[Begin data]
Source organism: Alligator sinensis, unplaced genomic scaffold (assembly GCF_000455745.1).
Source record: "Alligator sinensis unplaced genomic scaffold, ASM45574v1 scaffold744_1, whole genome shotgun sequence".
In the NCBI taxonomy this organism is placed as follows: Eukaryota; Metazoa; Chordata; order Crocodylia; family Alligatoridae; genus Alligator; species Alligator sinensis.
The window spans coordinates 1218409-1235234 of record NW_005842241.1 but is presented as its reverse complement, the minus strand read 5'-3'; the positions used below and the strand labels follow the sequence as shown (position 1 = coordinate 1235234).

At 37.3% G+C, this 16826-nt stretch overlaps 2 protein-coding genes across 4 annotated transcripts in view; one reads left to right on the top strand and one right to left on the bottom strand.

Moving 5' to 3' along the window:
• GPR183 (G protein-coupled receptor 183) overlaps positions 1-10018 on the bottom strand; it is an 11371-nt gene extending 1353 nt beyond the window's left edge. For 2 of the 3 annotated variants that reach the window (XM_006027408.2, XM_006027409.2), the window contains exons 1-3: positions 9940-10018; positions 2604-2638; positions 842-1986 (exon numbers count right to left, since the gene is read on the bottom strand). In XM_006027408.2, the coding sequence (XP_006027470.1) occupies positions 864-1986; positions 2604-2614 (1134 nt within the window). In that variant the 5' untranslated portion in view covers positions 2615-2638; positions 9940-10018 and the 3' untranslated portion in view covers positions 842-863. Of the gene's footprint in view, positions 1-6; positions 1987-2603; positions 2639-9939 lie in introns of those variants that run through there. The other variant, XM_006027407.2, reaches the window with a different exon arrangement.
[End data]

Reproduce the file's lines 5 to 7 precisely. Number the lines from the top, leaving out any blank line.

At 37.3% G+C, this 16826-nt stretch overlaps 2 protein-coding genes across 4 annotated transcripts in view; one reads left to right on the top strand and one right to left on the bottom strand.

Moving 5' to 3' along the window:
• GPR183 (G protein-coupled receptor 183) overlaps positions 1-10018 on the bottom strand; it is an 11371-nt gene extending 1353 nt beyond the window's left edge. For 2 of the 3 annotated variants that reach the window (XM_006027408.2, XM_006027409.2), the window contains exons 1-3: positions 9940-10018; positions 2604-2638; positions 842-1986 (exon numbers count right to left, since the gene is read on the bottom strand). In XM_006027408.2, the coding sequence (XP_006027470.1) occupies positions 864-1986; positions 2604-2614 (1134 nt within the window). In that variant the 5' untranslated portion in view covers positions 2615-2638; positions 9940-10018 and the 3' untranslated portion in view covers positions 842-863. Of the gene's footprint in view, positions 1-6; positions 1987-2603; positions 2639-9939 lie in introns of those variants that run through there. The other variant, XM_006027407.2, reaches the window with a different exon arrangement.